A visitor of the Kunduz municipality Citizen Service Centre. © UNDP Afghanistan / S. Omer Sadaat / 2019

 

Kunduz municipality has a population of about 300,000 citizens, all of whom need access to municipal services, whether to obtain a business license, to pay property taxes, or other vital services.

In the past, the municipal services were often time consuming and prone to corruption. Systems were slow and customer care was poor. This made people’s lives difficult, and led to loss of revenue for businesses, as they had to wait to get permissions needed to operate.

“Part of the problem was that when we needed a municipal service we had to go to different offices,” says Ehsanullah, a municipal client. For many citizens like him, running from one office to another in search of a stamp or a signature led to frustration and contributed to reduced municipal revenues. 

Today, however, the service delivery has improved in Kunduz. A new Citizen Service Centre (CSC) and Mobile Citizen Service Center, which provide efficient and transparent stationary and mobile services throughout the city, have been built with the support of UNDP's Local Governance project (LoGo).

Four CSCs are already operational in Bamyan, Nili, Kunduz and Mohammad Raqi. UNDP plans to build  6 more CSCs in Aqcha, Balkh, Khost, Zaranj, Qarabagh and Bazarak.

 

Women friendly Citizen Service Centre in Kunduz municipality. © UNDP / S. Omer Sadaat / 2019

 

"It takes just 10 minutes to get what you want."

The Citizen Service Centre is a one-stop shop for citizens to access government services. Here, transactions that used to take days can now be completed in minutes. UNDP-trained government staff are on hand to give advice, and a host of services can be accessed in one clean, convenient place.  By responding to citizen’s needs and by providing general information about municipal services, these centres help bridge the gap between citizens and the municipality that serves them.

“It’s the first time I’ve seen such a well-equipped centre in Afghanistan.” said Kunduz Governor, Abdul Jabar Naeimy, on the day of the inauguration of the building.

Ehsanullah agrees: “Now all the services are in one place, and it takes just 10 minutes to get what you want.”

The centres will ensure access to municipal services such as payment of property tax (safaye), obtaining business licenses, certification of documents, submission of petitions, information sharing, and more. Services provided by the centres  will help promote government accountability and ensure equitable access to municipal services. 

Citizens who are unable to visit the Citizen Service Centre can access municipal services through Mobile Citizen Service Centres - well-equipped vehicles that provide on the move municipal services, such as public service information, business permits, and complaint registrations across the city. The M-CSCs bring municipal services closer to citizens, and by doing so makes the government more equitable and responsive.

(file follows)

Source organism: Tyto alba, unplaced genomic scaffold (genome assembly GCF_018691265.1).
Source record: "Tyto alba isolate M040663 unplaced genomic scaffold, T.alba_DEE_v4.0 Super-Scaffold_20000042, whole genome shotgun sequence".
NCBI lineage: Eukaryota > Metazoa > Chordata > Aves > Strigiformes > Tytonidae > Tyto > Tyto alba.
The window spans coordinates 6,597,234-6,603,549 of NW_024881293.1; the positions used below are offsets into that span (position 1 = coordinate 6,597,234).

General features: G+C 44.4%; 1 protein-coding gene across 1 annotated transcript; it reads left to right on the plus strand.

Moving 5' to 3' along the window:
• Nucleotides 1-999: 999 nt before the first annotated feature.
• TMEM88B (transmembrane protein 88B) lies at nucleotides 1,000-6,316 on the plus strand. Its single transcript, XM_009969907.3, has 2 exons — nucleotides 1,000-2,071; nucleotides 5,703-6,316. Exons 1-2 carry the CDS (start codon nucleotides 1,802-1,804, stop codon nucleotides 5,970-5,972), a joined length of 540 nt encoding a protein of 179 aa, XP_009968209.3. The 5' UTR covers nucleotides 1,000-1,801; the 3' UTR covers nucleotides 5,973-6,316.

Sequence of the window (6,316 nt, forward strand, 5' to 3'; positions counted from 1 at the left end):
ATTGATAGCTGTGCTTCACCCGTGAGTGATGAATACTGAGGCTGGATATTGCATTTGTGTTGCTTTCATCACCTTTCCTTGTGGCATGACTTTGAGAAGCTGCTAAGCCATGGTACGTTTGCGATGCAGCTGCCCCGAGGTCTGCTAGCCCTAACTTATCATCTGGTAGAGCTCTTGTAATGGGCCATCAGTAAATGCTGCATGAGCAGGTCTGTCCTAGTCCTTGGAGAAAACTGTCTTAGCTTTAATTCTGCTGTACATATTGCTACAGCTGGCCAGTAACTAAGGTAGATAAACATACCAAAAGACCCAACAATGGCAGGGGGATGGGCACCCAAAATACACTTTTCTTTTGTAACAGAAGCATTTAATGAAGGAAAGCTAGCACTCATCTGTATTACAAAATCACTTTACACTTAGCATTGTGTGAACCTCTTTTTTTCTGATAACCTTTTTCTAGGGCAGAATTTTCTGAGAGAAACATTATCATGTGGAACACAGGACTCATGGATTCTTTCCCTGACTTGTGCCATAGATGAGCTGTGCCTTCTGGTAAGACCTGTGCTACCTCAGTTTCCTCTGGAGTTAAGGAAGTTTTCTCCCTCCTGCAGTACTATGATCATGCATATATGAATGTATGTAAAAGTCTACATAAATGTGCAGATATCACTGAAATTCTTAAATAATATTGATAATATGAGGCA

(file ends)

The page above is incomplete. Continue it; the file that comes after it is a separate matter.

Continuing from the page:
“People no longer have to hunt for services they need,” says Kunduz Mayor, Farid Ahmad Fazly. “The services go and find them where they live!”
 

© UNDP / S. Omer Sadaat / 2019
© UNDP / S. Omer Sadaat / 2019
© UNDP / S. Omer Sadaat / 2019
© UNDP / S. Omer Sadaat / 2019

 

Kunduz Municipality has become much more efficient and responsive to the needs of its citizens thanks to these innovative approaches to provision of municipal services. As a direct result of these new approaches, the municipality has experienced a 10% increase in revenue generation,  gender-sensitive service delivery, and user satisfaction.

UNDP is supporting  the Government of the Islamic Republic of Afghanistan to achieve the Sustainable Development Goals, ensuring no one is left behind. Innovations to improve government services is part of UNDP’s efforts to strengthen governance across the country for the benefit of the entire population.

The Kunduz Municipality received technical and financial support from the United Nations Development Programme through the Local Governance Project Afghanistan, which is generously funded by the European Union, Italy's Development Cooperation, and Sweden.

LoGo aims to make local-level planning and service delivery more accountable; to enhance local government outreach, planning, budgeting and monitoring processes; to increase service delivery through piloting the provincial budgeting policy; and to enhance municipal revenue generation.

LoGo provides support to the Independent Directorate of Local Governance (IDLG), 13 Provincial Governor’s Offices (PGOs) and Provincial Councils (PCs), 22 Municipalities (8 provincial and 14 district), and Civil Society Organizations (CSOs) in 17 provinces.

 

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